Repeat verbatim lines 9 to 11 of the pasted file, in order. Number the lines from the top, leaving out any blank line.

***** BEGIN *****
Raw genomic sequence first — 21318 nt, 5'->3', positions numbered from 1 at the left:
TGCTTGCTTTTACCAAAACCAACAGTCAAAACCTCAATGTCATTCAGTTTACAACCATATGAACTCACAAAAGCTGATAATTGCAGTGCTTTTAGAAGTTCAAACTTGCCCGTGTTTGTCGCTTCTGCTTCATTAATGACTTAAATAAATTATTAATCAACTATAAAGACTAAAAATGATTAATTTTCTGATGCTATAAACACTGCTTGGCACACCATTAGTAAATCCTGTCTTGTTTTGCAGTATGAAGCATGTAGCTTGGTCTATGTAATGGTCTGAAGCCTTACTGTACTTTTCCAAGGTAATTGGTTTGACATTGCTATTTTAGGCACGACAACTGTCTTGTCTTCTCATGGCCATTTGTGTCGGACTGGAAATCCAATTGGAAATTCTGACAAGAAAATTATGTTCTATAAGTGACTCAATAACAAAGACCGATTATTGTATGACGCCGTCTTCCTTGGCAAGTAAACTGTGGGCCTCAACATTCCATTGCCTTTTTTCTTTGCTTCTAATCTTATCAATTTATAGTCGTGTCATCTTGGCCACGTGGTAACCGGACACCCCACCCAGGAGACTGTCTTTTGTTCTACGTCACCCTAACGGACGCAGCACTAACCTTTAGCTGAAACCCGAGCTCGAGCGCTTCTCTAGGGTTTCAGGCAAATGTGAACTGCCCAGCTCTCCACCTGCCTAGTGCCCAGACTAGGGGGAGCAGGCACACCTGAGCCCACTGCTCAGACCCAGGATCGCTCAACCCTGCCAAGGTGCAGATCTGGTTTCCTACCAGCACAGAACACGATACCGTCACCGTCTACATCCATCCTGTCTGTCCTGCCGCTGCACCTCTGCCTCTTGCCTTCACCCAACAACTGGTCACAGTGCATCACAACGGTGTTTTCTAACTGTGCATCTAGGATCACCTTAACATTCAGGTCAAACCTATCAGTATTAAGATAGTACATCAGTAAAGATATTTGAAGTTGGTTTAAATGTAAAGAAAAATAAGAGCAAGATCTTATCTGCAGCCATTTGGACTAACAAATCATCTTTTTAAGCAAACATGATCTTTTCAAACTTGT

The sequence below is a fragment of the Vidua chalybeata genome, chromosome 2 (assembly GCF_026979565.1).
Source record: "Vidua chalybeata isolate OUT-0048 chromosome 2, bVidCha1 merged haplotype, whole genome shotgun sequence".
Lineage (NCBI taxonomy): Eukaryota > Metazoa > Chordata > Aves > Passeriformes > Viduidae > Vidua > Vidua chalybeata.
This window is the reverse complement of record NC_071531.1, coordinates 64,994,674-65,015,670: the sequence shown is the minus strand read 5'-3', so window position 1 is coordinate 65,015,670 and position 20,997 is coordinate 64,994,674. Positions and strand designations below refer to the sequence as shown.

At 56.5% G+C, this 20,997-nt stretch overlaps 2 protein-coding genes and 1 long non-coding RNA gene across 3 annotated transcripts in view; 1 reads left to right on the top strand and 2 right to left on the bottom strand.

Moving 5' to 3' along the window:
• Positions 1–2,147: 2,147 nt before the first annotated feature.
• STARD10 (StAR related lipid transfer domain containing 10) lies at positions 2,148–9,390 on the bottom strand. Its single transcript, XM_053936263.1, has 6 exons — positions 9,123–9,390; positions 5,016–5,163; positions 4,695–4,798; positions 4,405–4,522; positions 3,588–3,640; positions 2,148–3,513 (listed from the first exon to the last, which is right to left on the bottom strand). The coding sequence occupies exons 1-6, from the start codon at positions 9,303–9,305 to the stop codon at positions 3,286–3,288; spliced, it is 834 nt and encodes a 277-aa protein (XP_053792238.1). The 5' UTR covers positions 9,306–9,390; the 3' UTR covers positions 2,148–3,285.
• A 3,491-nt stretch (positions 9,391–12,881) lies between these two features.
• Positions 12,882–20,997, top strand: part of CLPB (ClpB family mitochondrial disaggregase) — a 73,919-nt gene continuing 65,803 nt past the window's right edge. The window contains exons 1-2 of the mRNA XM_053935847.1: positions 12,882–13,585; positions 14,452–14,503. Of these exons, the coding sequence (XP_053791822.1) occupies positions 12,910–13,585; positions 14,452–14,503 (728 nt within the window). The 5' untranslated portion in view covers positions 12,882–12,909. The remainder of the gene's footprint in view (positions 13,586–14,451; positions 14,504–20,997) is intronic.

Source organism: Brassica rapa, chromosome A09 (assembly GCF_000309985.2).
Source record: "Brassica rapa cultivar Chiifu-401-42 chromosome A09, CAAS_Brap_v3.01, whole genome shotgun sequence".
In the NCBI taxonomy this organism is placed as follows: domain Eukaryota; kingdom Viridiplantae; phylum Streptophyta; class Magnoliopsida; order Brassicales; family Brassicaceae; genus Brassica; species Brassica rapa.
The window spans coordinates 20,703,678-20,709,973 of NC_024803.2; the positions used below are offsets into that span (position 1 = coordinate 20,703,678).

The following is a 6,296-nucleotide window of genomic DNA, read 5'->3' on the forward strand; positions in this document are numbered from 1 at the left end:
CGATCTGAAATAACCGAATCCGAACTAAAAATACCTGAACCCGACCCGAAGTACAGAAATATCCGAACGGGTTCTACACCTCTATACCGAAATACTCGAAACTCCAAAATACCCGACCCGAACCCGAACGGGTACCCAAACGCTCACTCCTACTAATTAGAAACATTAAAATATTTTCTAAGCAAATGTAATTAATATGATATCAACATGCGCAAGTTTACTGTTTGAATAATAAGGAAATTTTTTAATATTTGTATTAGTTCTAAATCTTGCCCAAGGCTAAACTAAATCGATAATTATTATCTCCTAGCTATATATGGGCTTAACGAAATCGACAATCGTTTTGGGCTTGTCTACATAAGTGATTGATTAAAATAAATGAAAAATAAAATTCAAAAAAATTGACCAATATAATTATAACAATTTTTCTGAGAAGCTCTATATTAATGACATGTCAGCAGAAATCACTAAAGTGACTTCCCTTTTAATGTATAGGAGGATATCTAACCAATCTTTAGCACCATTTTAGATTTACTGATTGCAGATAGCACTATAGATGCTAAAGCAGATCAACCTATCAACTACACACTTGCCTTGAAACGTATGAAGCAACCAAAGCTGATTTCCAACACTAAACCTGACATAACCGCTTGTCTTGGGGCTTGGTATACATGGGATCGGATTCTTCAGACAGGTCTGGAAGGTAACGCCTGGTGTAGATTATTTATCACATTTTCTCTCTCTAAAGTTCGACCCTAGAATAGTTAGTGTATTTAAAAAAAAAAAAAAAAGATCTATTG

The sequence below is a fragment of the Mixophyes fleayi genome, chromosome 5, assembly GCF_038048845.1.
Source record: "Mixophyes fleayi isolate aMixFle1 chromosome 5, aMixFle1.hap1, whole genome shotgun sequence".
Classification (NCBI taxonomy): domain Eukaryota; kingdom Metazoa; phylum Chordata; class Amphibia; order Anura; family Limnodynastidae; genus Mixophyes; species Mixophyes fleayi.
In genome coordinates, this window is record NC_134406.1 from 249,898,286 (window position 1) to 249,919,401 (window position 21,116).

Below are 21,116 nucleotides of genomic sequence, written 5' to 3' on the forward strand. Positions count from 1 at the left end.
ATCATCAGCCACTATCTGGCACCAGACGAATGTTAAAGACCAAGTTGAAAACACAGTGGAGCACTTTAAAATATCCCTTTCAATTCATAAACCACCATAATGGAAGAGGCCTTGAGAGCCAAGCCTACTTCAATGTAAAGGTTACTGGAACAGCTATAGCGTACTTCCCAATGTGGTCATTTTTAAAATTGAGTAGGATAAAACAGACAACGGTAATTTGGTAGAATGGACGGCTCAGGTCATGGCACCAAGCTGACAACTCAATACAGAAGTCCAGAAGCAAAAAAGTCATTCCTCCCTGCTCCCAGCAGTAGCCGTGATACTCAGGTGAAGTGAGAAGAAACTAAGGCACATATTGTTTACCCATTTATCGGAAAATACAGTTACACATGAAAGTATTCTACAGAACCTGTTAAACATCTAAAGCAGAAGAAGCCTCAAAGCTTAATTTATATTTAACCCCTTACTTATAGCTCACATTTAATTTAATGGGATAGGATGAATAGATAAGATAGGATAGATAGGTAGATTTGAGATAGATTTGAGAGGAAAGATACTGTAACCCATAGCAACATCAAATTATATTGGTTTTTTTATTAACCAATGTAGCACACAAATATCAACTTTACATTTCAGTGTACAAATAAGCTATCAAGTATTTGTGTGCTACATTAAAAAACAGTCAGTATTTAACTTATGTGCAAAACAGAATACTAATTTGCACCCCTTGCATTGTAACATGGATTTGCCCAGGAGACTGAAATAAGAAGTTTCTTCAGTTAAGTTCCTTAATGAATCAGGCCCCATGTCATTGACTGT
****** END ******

• Positions 1–2,147: 2,147 nt before the first annotated feature.
• STARD10 (StAR related lipid transfer domain containing 10) lies at positions 2,148–9,390 on the bottom strand. Its single transcript, XM_053936263.1, has 6 exons — positions 9,123–9,390; positions 5,016–5,163; positions 4,695–4,798; positions 4,405–4,522; positions 3,588–3,640; positions 2,148–3,513 (listed from the first exon to the last, which is right to left on the bottom strand). The coding sequence occupies exons 1-6, from the start codon at positions 9,303–9,305 to the stop codon at positions 3,286–3,288; spliced, it is 834 nt and encodes a 277-aa protein (XP_053792238.1). The 5' UTR covers positions 9,306–9,390; the 3' UTR covers positions 2,148–3,285.
• A 3,491-nt stretch (positions 9,391–12,881) lies between these two features.